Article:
“The embankment will collapse and the whole area will be inundated if it is not repaired before monsoon,” he added.
Mosiul Abedin, deputy assistant engineer of WDB, said the higher-ups have been informed and the repair work will start soon.
Md Nur-e-Alam Sidiqui, acting upazila nirbahi officer of the upazila, said a sustainable embankment is urgently needed here. Higher officials at WDB have been alerted about the situation.
Md Akhteruzzaman Babu, Member of Parliament from Khulna-6 constituency, said he had informed Prime Minister Sheikh Hasina about the suffering of Koyra residents.
“She has assured me that the problem will be solved soon. Already, the state minister for water resources visited the areas. The ministry has taken a megaproject for building an embankment. The construction work will start soon,” he said.
A Dakhil examinee in Burichang upazila has been barred from sitting for the examination due to wrong photograph pasted on his admit card.
M Billal Hossain, a student of Shankuchail Islamia Dakhil Madrasa in the upazila, was allowed to take part in tests for eight subjects on special consideration.
However, he was driven out of the examination centre at Burichang Ershad Degree College halfway through the Bangla second paper test on February 22.
Billal’s mother, Ruby Akhter, said her son is paying for the mistake he did not commit. “The academic life of my son is set to be ruined.”
She also said although they approached the superintendent of the madrasa, he could not settle the issue.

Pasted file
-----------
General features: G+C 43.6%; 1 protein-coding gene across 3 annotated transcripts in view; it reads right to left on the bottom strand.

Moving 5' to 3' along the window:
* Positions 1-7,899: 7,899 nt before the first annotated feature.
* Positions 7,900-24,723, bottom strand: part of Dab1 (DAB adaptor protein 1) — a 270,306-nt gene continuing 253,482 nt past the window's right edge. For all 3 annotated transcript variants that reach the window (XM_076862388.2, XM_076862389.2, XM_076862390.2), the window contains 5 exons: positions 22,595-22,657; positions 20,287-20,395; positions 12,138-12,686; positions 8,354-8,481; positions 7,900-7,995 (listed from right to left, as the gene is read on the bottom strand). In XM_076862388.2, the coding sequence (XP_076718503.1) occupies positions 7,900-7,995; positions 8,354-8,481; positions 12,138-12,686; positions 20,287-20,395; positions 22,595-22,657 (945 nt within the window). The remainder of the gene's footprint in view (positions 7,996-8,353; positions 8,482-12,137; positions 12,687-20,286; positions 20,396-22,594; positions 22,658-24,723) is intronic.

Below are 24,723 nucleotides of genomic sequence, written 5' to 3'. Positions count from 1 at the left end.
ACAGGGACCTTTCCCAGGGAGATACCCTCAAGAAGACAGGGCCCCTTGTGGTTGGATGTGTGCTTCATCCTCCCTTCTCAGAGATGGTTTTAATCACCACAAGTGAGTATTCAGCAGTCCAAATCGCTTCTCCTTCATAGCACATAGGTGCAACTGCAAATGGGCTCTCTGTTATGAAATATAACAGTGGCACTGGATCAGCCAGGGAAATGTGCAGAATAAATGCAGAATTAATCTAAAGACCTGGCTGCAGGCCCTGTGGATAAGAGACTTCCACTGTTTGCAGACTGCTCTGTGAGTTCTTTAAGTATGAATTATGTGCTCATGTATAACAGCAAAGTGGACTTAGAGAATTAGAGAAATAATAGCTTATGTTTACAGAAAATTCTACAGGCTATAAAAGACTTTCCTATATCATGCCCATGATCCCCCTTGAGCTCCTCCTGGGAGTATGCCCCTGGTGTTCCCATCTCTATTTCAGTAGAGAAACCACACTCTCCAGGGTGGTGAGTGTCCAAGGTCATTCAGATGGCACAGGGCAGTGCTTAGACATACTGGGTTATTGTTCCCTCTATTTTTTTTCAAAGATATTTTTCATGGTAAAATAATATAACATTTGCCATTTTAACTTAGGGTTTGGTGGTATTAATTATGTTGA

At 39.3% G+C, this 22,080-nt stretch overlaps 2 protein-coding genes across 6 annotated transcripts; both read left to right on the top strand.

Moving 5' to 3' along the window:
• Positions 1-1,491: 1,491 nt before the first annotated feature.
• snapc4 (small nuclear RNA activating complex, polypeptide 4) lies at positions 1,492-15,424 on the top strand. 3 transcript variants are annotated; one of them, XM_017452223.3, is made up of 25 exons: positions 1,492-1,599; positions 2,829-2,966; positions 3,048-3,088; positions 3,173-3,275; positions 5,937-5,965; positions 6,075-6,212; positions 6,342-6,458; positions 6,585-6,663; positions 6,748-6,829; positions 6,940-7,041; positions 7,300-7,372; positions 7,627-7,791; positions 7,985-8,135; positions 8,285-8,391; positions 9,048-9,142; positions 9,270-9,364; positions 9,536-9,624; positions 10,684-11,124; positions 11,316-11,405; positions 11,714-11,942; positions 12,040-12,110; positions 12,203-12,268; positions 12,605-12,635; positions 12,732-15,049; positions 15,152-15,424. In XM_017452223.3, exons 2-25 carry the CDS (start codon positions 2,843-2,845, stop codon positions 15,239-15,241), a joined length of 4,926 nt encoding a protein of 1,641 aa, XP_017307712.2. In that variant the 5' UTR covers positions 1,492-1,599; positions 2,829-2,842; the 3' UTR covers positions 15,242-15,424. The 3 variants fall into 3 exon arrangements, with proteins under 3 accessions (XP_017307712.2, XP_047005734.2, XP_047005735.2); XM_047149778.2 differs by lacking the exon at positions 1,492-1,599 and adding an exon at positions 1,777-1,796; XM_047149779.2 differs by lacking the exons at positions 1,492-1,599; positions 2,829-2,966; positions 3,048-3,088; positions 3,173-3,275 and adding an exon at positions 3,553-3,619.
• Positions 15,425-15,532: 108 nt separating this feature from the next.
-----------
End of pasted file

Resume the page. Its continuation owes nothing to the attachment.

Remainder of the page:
Ruby demanded that special steps be taken so that her son can appear at tests for all the subjects.
Superintendent of the madrasa Maulana M Mir Hossain said they went to the Madrasa Education Board to resolve the matter. “However, Assistant Controller (Exam) Jalal Uddin Talukder didn’t pay any heed to us.”
Altaf Hossain, in-charge of the Cumilla office of the madrasa board, blamed negligence of the madrasa super for the mistake. “There would have been no problem had he corrected the mistake in time.”
Upazila Nirbahi Officer of Burichang M Imrul Hasan said he would have taken step had he been informed earlier.
He, however, said he will try to settle the issue after talking to the education officer.
Bladder cancer mutations in a specific gene can be detected in the urine up to 10 years before clinical diagnosis of the disease, according to a new study by the World Health Organization (WHO) researchers.
The test is based on detecting mutations in the telomerase reverse transcriptase (TERT) gene – the most common mutations in bladder cancer, according to the report conducted by WHO’s International Agency for Research on Cancer (IARC) and international partners.
The new evidence is detailed in an article published by The Lancet on Feb 17, which highlights the potential of early detection through a simple urine DNA test.
“A simple urine test has recently been developed, and these new results are another exciting step towards the validation of a non-invasive early detection tool,” said Florence Le Calvez-Kelm, IARC scientist and principal investigator of the study.
“This test could significantly improve and simplify the way in which bladder cancer is detected.”